US Senate accuses Apple of major tax avoidance

CONSUMER electronics giant Apple yesterday defended itself against accusations that it has avoided paying tax on tens of billions of dollars in profits.
Tim Cook said Apple created jbos for American workers. Picture: GettyTim Cook said Apple created jbos for American workers. Picture: Getty
Tim Cook said Apple created jbos for American workers. Picture: Getty

Chief executive Tim Cook told a US Senate committee that Apple paid all the taxes it owed, complying with both the law and the spirit of the law.

He claimed that last year it paid $6bn to the US Treasury – a tax rate of about 30 per cent.

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He said: “We pay all the taxes we owe – every single dollar. We don’t depend on tax gimmicks.”

Mr Cook told how his company supports 600,000 jobs and was America’s largest corporate taxpayer.

He today testified at a hearing by the Senate permanent subcommittee on investigations, which released a damning report on Apple’s tax practices on Monday.

The head of a Senate committee panel had accused Apple of exploiting an absurdity in its tax payments, branding some of the financial structures it used as the “holy grail of tax avoidance”.

The subcommittee said Apple had used “a complex web of offshore entities” to avoid paying billions of dollars in US income taxes but said there was no indication the firm had acted illegally.

The investigation into Apple’s tax payments comes as other leading global brands are under growing scrutiny over their tax methods.

Google, Amazon and Starbucks have had to answer questions about their tax affairs.

Mr Cook yesterday disputed the claim that his company avoids billions of dollars in US taxes by shifting profits to foreign affiliates.

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The Senate has said Apple paid little or no tax on tens of billions of dollars in profits it had secured in subsidiaries in Ireland.

In a 40-page memorandum, the subcommittee identified three subsidiaries that have no tax residency either in Ireland, where they are incorporated, or in the United States, where those companies are managed.

The main subsidiary, a holding company that includes Apple’s retail stores throughout Europe, has not paid any corporate income tax in the last five years, the report said.

Apple’s arrangement has allowed it to pay just 1.9 per cent tax on its $37 billion (£24bn) in overseas profits in 2012, despite the fact that the average tax rate in the countries of the Organisation for Economic Co-operation and Development, its main markets, was 24 per cent in 2012.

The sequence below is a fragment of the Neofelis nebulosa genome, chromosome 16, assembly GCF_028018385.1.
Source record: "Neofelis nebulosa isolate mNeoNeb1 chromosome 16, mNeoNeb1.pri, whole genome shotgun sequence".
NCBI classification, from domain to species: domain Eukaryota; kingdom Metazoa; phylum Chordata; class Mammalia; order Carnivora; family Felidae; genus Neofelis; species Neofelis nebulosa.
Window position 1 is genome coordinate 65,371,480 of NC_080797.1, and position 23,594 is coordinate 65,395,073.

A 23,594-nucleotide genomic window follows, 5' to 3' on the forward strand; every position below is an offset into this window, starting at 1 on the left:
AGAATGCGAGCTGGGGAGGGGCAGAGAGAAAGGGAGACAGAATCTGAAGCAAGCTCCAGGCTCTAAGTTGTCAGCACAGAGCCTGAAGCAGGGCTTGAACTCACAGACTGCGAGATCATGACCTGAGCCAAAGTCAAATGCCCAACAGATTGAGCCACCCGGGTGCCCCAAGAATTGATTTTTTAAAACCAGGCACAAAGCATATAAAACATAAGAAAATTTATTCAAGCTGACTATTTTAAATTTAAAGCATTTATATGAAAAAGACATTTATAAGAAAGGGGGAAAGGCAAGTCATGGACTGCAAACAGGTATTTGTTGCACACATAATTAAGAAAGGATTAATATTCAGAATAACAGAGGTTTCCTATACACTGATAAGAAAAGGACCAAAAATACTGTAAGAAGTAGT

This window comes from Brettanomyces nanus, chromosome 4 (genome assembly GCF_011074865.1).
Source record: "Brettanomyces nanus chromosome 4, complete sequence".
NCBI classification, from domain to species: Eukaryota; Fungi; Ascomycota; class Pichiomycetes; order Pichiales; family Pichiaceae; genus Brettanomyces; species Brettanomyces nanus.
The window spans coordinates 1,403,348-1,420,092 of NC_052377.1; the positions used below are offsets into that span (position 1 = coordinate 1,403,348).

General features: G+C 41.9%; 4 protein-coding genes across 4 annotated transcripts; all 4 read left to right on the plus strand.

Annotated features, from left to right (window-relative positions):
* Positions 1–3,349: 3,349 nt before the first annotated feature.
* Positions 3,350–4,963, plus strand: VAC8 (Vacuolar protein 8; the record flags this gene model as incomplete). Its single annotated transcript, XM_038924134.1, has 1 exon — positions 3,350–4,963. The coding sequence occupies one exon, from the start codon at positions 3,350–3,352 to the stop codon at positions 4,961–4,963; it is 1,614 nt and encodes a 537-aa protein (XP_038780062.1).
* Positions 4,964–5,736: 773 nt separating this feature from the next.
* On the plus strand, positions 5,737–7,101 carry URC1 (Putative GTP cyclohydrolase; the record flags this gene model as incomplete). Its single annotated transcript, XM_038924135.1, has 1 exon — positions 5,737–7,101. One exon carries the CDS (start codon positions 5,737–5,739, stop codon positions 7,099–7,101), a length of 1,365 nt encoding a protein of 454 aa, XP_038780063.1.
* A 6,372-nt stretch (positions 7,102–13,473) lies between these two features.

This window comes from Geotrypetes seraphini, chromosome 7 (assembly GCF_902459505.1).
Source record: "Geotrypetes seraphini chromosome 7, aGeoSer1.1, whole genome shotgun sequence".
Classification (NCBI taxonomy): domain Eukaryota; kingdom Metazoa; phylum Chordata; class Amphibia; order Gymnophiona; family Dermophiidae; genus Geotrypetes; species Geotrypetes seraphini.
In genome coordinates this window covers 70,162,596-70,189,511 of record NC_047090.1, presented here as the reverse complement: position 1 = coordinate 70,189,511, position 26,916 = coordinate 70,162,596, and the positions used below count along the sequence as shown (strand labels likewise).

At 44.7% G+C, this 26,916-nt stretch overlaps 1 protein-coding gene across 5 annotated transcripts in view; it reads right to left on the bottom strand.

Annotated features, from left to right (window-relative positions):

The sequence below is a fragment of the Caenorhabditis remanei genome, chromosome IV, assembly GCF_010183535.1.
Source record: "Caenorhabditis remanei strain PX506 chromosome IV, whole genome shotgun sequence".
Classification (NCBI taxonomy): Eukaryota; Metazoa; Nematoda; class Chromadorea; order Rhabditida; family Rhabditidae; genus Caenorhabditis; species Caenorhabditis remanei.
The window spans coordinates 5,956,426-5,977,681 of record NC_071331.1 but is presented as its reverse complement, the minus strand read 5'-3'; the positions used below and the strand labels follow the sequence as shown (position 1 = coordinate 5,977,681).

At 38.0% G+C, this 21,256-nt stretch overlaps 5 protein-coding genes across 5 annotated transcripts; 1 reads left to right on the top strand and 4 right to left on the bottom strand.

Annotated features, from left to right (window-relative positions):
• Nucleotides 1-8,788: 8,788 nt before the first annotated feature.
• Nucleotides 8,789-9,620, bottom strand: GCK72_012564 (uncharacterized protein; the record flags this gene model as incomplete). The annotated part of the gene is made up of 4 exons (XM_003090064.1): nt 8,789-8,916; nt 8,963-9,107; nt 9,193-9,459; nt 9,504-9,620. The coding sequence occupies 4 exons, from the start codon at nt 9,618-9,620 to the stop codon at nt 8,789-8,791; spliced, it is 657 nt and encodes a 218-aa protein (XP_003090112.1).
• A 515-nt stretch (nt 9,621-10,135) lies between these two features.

The report said “Ireland has essentially functioned as a tax haven for Apple”.

The Senate report said a subsidiary with a mailing address in County Cork received $29.9bn in dividends from lower-tiered offshore affiliates from 2009 to 2012, comprising 30 per cent of Apple’s global net profits.

It said it exploited a difference between Irish and US tax residency rules.

However, Apple said it did not use “tax gimmicks”. It said the existence of its subsidiary Apple Operations International in Ireland did not reduce Apple’s US tax liability, and the company would pay more than $7bn in US taxes in 2013.

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Mr Cook yesterday told the panel that a “dramatic simplification” of US tax laws was required, and said the firm believed that reform should be “revenue neutral”.

Committee member John McCain said although the action taken by Apple was legal, it could be unfair to other companies: “My question is, couldn’t one draw the conclusion that you and Apple have an unfair advantage over domestic-based corporations and companies, in other words, smaller companies in this country that don’t have the same ability that you do to locate in Ireland or other countries overseas?”

Mr Cook said he believed Apple was one of the largest taxpayers in the US, having paid $6bn in federal corporate income tax in the 2012 fiscal year.

Apple has a cash stockpile of $145bn (£95bn), but the Senate committee said $102bn of this was held offshore.